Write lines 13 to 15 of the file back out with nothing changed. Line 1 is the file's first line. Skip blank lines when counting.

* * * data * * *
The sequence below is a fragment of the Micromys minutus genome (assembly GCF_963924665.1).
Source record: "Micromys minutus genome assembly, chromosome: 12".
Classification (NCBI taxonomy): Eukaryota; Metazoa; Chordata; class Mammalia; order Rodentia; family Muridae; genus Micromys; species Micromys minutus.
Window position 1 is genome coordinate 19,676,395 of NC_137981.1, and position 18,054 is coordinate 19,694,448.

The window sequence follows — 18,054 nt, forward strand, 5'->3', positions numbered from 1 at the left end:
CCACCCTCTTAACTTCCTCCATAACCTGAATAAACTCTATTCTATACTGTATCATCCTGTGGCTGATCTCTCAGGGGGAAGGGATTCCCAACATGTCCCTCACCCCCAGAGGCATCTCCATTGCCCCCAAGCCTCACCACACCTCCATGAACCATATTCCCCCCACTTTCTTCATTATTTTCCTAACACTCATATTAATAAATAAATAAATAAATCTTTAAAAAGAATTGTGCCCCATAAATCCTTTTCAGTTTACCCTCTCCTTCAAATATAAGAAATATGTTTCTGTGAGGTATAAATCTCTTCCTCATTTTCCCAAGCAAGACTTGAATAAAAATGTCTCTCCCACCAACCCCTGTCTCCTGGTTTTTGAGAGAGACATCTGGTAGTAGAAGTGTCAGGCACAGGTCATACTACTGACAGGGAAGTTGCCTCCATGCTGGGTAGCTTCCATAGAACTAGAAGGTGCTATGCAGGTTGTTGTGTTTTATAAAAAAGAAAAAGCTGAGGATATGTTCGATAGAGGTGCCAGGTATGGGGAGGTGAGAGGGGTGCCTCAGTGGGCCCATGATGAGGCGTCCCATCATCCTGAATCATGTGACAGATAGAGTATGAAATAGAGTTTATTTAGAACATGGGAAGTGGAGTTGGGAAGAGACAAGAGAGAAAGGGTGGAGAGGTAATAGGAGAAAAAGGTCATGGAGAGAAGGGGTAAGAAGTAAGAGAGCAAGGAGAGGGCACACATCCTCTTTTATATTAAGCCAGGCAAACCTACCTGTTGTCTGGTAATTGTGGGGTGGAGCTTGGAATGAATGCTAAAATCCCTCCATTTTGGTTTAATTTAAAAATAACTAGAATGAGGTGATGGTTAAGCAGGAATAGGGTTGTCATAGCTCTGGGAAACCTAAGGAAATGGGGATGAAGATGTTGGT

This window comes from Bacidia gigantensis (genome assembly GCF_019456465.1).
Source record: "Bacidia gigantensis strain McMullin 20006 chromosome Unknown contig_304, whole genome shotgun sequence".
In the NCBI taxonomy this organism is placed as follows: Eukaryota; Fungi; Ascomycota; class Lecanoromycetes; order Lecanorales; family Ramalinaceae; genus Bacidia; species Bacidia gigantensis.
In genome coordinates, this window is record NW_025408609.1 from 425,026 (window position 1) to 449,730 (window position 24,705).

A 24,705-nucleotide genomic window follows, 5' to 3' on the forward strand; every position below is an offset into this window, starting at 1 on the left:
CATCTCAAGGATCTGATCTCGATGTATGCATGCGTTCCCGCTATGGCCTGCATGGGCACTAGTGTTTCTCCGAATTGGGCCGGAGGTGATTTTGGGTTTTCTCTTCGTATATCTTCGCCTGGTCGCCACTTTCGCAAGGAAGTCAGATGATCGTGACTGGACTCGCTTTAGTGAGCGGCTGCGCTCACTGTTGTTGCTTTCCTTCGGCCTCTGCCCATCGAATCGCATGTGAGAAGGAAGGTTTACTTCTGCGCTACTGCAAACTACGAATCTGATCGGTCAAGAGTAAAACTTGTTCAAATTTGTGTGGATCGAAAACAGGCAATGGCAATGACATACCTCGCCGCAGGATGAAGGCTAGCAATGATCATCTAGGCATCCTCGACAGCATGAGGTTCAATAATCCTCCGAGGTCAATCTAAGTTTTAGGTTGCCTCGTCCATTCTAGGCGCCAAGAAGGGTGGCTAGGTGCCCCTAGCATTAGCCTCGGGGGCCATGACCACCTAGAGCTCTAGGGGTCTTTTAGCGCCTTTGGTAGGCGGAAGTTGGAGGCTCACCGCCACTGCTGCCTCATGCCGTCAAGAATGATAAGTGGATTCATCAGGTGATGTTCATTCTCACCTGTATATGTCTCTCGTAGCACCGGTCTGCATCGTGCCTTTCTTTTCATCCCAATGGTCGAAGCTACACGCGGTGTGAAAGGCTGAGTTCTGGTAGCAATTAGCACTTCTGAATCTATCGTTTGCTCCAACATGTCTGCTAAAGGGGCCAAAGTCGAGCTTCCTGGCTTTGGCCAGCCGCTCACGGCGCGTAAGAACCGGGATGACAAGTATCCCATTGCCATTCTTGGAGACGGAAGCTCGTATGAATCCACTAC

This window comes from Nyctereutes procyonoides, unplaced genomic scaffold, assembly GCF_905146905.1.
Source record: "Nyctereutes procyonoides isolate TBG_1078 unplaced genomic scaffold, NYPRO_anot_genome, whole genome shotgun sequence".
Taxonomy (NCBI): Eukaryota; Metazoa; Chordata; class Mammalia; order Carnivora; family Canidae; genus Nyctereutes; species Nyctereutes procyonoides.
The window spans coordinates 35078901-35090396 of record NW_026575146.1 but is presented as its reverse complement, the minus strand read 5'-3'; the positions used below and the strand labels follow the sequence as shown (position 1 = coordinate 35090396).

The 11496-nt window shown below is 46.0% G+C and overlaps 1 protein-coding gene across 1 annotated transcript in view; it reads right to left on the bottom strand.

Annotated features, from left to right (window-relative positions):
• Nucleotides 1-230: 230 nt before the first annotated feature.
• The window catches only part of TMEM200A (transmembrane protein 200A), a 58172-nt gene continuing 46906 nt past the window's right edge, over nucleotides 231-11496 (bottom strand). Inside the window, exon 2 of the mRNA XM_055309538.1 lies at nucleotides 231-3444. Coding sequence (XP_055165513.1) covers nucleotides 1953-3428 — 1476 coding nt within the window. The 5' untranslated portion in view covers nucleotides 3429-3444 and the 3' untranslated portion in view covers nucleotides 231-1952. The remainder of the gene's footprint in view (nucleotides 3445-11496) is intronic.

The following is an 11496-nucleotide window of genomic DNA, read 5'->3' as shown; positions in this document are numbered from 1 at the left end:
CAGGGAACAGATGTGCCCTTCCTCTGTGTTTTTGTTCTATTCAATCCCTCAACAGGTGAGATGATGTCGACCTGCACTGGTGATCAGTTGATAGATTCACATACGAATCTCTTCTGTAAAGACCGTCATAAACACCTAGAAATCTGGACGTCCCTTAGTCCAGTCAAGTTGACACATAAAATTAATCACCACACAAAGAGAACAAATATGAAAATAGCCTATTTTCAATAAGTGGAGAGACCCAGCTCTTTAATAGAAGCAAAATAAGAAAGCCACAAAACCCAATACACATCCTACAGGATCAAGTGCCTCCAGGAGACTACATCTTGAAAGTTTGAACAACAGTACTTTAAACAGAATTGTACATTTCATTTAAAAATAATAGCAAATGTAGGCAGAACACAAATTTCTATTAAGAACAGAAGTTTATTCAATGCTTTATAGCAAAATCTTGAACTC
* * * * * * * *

This window comes from Nyctereutes procyonoides, unplaced genomic scaffold, assembly GCF_905146905.1.
Source record: "Nyctereutes procyonoides isolate TBG_1078 unplaced genomic scaffold, NYPRO_anot_genome, whole genome shotgun sequence".
Taxonomy (NCBI): Eukaryota; Metazoa; Chordata; class Mammalia; order Carnivora; family Canidae; genus Nyctereutes; species Nyctereutes procyonoides.